Rail bill sidetracked
Jun 16, 2009 (Agweek Magazine - McClatchy-Tribune Information Services via COMTEX) -- A last-minute move by Sen. Jay Rockefeller, D-W.Va., has temporarily derailed proposed rail antitrust reform legislation that had been on track for a June 2 vote on the Senate floor.
The Railroad Antitrust Enforcement Act, drafted by Sen. Herb Kohl, D-Wis., who chairs the Senate Judiciary Committee's antitrust panel, had been slated to reach the Senate floor June 1 and voted on the next day when Rockefeller, who chairs the Commerce Committee, urged other senators to vote against the separate antitrust bill because Commerce was crafting a "robust" package that is expected to add provisions to reform rate and competition policies.
"We hope to shortly have a bipartisan package that reforms the (Surface Transportation Board) and repeals the railroads' antitrust exemption available for the consideration by the full Senate," the senators say in a joint statement filed just two hours before the Senate was to consider the Kohl bill.
The delay may appear to be a victory for the railroads, but according to Robert G. Szabo, executive director and counsel for Consumers United for Rail Equity, the net result will be a legislative package that provides broader protections for rail shippers.
"We certainly want Sen. Rockefeller to have a chance to do his part of this reform effort, and we knew that these bills needed to be melded at some point in the process," he says.
Rockefeller has been a leading advocate of rail reform in the Senate since the late 1980s, when he challenged, as a first-term senator, the implementation of the Staggers Rail Act, Szabo says.
"He immediately came out on the side of the captive shippers," he says.
"And the reason he did what he did, vis-a-vis Mr., Kohl, is that he was afraid that there wouldn't be time in the agenda of the Senate for the Senate to have a vote, both on the Kohl bill and on his reforms of the STB." Policy change There are two sets of STB policies that Rockefeller is expected to address in his portion of the package. One is the competitive activities of the railroads that are used to block rail customers' access to a competing railroad. While this could be managed through reformed antitrust law, having it spelled out in the Rockefeller bill would be best, with the antitrust bill as backup, Szabo says.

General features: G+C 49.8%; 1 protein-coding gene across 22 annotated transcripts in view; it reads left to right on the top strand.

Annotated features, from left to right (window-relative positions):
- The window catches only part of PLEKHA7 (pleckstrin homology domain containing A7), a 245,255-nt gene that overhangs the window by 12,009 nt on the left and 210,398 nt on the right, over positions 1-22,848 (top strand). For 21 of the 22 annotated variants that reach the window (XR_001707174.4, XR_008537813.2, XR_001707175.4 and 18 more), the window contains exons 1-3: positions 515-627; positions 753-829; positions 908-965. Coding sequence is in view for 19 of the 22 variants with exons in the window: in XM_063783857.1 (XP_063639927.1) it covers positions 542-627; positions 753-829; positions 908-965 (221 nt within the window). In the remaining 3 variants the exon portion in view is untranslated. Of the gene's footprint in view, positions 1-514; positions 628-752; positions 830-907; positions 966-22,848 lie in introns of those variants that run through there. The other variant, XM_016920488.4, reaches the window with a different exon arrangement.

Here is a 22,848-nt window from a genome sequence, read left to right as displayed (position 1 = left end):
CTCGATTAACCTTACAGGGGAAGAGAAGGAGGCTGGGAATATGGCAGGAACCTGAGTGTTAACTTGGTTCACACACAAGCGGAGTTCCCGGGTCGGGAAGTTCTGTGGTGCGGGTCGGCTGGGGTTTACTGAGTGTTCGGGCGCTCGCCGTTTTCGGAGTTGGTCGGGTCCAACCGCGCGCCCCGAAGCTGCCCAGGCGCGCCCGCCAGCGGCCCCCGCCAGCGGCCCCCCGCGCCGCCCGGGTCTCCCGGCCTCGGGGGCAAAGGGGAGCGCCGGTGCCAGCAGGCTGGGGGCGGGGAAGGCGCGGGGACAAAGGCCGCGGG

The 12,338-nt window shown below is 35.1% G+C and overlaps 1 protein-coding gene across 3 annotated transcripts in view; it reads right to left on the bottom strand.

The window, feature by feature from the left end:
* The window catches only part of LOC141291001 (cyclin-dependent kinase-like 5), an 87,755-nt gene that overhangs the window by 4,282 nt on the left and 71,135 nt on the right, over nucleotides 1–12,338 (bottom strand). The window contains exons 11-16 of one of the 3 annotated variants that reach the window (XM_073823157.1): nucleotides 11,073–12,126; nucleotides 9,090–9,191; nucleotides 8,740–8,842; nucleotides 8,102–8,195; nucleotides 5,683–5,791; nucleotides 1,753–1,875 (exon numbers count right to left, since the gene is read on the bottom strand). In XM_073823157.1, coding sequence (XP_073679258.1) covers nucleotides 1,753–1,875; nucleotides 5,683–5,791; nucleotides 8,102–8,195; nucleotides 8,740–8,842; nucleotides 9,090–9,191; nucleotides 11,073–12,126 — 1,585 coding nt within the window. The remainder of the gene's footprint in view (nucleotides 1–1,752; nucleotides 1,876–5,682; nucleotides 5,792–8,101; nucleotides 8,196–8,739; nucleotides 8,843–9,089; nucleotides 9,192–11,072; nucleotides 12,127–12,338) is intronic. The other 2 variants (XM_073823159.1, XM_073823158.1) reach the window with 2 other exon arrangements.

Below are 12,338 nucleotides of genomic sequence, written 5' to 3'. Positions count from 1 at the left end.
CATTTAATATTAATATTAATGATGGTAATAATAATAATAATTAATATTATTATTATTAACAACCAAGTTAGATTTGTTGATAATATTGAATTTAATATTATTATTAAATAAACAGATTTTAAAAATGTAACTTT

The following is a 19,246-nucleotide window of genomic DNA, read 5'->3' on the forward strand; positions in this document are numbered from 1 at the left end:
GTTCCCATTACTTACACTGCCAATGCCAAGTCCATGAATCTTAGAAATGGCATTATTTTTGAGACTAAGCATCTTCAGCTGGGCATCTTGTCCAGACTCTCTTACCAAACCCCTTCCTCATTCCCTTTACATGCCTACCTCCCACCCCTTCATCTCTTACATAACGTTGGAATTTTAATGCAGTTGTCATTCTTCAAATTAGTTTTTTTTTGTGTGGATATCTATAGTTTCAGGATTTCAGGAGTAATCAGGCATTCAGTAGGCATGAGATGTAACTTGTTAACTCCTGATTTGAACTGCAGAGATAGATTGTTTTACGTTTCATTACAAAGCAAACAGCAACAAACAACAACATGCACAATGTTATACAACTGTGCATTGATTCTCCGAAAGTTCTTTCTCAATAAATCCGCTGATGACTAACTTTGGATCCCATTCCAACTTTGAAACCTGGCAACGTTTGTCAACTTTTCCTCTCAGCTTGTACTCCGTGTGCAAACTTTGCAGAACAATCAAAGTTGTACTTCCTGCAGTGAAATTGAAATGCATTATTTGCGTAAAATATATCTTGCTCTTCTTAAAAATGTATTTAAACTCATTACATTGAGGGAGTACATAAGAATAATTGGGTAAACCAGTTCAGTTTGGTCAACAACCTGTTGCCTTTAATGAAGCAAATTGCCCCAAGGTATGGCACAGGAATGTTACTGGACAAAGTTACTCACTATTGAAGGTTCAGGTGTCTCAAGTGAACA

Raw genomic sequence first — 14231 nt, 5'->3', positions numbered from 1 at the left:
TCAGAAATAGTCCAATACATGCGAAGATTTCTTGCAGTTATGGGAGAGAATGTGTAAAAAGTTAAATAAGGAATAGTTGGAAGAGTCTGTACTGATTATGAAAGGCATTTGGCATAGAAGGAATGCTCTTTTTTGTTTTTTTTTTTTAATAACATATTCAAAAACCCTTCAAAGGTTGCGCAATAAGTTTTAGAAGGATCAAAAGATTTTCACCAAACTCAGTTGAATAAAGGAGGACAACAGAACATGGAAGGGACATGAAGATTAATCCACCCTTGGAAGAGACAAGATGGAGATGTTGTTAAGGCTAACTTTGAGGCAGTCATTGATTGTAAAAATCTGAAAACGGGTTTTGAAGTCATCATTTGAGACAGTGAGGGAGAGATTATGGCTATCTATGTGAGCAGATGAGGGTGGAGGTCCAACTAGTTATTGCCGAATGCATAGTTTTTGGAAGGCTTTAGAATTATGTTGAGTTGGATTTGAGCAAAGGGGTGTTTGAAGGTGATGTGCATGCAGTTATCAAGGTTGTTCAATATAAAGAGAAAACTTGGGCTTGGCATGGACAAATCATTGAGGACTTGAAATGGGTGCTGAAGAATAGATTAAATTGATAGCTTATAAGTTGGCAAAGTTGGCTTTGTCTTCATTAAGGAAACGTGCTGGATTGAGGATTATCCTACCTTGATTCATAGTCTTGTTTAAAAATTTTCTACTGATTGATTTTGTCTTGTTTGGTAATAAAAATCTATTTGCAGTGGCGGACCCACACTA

"That's the right way to do it, so that if the regulatory agency doesn't do what it's supposed to, you can bring an antitrust action," he says.
The second set of policies controls the means by which rail customers can challenge, through the STB, the rail rates they are being charged.
At present, a "captive shipper," one that doesn't have access to competing rail services, can challenge a rate, but the process is considered by CURE members to be unduly expensive and "impenetrable" to rail customers.
"It's become a barrier to any kind of relief," Szabo says. "The Rockefeller package has reforms of the competition issues, reforms of the rate challenge process and reforms and amplification of the board itself." The question now is what shape those specific reforms will take in Rockefeller's bill.
"That's what the pull and tug is about," he says. "The reform of the commission itself -- maybe even to include a name change -- how many commissioners, what powers do they have and what monies do they have for staff; all that's going to be done." Congress recesses June 26. Szabo hopes the completed package is ready within three or four months.
"We very much want to see this package put together this summer so it's ready for consideration in September or October," he says.
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